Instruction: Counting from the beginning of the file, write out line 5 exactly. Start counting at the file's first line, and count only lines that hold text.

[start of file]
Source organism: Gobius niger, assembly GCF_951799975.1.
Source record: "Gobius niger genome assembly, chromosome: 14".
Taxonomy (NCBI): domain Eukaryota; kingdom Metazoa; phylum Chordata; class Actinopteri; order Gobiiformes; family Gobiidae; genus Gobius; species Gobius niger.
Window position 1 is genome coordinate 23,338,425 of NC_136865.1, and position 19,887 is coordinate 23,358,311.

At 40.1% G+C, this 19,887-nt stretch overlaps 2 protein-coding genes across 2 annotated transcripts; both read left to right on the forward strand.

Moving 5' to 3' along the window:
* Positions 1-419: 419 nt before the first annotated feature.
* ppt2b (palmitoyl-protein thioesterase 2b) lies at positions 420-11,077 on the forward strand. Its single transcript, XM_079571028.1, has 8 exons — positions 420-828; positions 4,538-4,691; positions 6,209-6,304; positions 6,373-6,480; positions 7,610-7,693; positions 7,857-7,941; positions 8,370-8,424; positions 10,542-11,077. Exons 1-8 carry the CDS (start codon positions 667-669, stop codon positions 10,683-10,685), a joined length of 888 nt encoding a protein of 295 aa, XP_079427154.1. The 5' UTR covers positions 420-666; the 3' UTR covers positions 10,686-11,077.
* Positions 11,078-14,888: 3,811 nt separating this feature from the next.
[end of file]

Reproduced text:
At 40.1% G+C, this 19,887-nt stretch overlaps 2 protein-coding genes across 2 annotated transcripts; both read left to right on the forward strand.